(CNSNews.com) - A leading tax-cut group says it will launch anti-Dean TV ads in Iowa and New Hampshire this week.
The political advertisement will criticize former Vermont Governor Howard Dean's tax-hiking ideology as "hopelessly out of step with the rest of America," the Club for Growth said.
"Howard Dean's liberalism may play well with latte-drinking, body-piercing, public radio listening crowd, but it won't play with hard-working Americans," said Stephen Moore, president of the Club for Growth.
"For the last year, Howard Dean has moved further and further to the left. He has admitted he would repeal the Bush tax cuts, which jump-started the economy. For that reason alone, Howard Dean poses a grave threat to the economic well being of all Americans," Moore said in a press release announcing the ad campaign.
Moore said his group plans to spend about $4 million "hard" dollars to combat ads by left-wing groups funded by liberal activists such as George Soros, Peter Lewis and others.
But The Washington Times reported Tuesday that the anti-Dean ads have "puzzled" some Republican strategists and Bush supporters, who wonder why the Club for Growth is spending money now to attack a candidate that many Republicans view as eminently beatable.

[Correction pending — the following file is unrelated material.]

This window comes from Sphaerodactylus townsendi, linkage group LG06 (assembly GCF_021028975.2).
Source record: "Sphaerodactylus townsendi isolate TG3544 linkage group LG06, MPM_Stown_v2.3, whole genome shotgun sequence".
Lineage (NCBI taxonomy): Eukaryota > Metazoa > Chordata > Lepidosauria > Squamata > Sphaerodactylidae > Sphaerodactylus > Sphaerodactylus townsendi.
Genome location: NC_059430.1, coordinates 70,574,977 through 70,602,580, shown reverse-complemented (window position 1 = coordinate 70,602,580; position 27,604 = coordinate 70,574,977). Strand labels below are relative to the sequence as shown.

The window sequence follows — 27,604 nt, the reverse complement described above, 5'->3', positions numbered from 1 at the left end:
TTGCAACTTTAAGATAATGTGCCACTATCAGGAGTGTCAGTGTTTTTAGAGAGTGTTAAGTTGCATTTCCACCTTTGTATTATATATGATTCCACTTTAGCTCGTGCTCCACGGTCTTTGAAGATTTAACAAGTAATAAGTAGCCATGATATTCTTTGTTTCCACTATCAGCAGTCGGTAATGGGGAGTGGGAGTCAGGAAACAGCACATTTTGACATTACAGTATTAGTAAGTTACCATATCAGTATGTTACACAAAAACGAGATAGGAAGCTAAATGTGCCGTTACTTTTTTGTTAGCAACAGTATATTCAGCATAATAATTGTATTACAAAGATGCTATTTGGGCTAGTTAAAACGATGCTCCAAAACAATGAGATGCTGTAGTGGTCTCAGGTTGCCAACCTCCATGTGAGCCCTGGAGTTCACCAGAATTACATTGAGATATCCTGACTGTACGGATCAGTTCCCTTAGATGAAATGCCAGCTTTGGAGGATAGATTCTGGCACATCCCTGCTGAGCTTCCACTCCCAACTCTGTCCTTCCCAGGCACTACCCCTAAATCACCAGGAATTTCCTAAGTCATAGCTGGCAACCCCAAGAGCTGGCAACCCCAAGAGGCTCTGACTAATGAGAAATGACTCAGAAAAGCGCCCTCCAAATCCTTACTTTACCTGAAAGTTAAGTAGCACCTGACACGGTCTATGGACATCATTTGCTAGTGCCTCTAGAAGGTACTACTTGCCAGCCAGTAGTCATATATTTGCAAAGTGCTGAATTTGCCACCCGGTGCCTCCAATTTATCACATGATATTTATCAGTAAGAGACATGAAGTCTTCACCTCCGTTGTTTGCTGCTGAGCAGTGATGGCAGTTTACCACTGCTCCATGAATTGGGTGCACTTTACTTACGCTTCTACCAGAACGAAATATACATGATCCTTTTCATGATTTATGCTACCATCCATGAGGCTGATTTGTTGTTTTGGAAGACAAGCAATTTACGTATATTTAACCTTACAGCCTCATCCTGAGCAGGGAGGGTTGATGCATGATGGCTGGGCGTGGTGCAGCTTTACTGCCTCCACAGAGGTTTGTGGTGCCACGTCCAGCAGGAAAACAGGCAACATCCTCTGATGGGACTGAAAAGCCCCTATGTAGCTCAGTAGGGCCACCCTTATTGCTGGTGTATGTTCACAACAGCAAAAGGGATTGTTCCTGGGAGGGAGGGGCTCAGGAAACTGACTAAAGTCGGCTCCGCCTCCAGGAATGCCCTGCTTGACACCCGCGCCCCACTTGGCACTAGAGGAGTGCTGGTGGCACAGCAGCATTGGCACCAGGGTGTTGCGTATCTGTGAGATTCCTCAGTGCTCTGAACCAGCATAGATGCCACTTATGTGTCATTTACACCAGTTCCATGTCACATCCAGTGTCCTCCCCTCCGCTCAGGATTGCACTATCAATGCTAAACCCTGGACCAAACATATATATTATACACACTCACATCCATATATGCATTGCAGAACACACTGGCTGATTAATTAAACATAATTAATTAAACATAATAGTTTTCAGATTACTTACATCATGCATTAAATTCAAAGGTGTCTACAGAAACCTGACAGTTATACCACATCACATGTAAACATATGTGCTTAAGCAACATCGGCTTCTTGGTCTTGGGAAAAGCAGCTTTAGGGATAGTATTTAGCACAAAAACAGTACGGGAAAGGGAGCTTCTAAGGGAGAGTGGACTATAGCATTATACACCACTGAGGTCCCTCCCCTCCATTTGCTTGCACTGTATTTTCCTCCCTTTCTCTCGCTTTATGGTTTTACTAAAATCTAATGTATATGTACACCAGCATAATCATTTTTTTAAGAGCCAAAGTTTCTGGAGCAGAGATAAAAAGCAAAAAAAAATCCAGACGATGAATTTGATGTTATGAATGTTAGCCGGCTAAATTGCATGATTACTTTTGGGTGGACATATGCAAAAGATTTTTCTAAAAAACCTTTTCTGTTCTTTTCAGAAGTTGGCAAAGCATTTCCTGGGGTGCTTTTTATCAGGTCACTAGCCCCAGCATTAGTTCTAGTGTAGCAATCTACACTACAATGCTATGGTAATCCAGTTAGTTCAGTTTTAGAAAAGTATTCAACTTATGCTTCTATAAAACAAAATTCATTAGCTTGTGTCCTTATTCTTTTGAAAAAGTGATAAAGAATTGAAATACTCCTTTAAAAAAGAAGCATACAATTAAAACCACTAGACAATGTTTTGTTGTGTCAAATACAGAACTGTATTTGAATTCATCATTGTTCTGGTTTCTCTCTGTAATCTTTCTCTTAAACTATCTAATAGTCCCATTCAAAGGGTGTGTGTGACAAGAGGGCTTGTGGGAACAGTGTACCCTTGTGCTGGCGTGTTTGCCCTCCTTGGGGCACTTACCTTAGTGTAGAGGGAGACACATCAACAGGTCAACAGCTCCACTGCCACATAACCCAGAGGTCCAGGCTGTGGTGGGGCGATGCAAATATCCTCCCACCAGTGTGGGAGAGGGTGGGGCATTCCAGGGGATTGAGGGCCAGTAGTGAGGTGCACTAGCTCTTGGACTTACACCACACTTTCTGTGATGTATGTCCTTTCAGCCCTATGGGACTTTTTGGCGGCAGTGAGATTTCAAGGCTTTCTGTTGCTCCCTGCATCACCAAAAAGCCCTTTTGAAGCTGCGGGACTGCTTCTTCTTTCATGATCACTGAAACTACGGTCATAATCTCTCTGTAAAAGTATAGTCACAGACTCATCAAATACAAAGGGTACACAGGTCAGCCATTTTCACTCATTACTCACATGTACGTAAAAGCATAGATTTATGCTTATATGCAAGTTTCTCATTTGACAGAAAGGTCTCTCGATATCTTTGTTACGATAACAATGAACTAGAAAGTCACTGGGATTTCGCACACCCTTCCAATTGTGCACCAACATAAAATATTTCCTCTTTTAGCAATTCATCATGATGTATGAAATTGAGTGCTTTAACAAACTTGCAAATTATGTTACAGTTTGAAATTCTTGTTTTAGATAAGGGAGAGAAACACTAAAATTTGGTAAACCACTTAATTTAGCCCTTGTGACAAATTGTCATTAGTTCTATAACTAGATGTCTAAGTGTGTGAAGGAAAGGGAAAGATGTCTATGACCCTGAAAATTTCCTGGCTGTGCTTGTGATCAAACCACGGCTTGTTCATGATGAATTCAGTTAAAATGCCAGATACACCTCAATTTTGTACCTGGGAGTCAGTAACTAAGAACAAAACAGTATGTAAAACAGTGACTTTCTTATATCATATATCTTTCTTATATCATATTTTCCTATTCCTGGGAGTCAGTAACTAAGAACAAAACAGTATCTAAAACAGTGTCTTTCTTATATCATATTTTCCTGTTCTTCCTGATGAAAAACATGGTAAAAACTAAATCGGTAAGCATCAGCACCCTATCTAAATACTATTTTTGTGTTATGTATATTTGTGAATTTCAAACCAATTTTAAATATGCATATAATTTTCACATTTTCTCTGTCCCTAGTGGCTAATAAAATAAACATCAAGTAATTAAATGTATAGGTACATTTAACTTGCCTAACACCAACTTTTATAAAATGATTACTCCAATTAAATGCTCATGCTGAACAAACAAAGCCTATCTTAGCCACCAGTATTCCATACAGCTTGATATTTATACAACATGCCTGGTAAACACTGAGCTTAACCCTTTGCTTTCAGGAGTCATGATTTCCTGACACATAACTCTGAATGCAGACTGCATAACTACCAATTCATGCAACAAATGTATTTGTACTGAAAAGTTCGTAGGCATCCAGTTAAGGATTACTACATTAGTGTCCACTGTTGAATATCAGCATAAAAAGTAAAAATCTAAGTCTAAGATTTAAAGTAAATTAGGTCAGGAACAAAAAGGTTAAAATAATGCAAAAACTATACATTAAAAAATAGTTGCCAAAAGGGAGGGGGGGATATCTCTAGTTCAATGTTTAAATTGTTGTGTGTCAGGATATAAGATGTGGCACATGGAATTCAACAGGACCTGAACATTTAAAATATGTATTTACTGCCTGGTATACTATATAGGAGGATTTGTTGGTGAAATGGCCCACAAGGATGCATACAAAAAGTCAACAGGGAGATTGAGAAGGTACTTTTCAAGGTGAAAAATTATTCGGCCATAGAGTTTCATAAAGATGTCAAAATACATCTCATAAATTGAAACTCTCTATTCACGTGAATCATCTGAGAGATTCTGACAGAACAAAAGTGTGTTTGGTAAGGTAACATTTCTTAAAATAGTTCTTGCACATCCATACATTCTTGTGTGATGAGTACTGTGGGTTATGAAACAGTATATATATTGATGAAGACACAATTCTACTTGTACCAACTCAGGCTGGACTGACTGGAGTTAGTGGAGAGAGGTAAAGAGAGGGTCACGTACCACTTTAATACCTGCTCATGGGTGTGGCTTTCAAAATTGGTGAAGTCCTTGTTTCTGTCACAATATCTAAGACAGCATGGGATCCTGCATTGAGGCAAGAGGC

The newspaper quoted one Republican strategist as saying that the Club for Growth should heed the advice of the late Republican strategist Lee Atwater: "Never interfere with your opponents when they are in the middle of destroying themselves."
The Club for Growth was founded in 1999 to elect pro-economic growth fiscal conservatives. It has been critical of some of President Bush's policies, and Moore told the Washington Times his main concern is promoting "good policy for the nation, not to help George Bush."
In the 2000 election cycle, the Club for Growth says it spent $2.4 million to help elect 10 new Republicans to Congress. The Club for Growth says it has grown six- fold since the 2000 election cycle and it says its members raised or donated over $10 million to help elect seventeen new Members of Congress in the 2002 election cycle.
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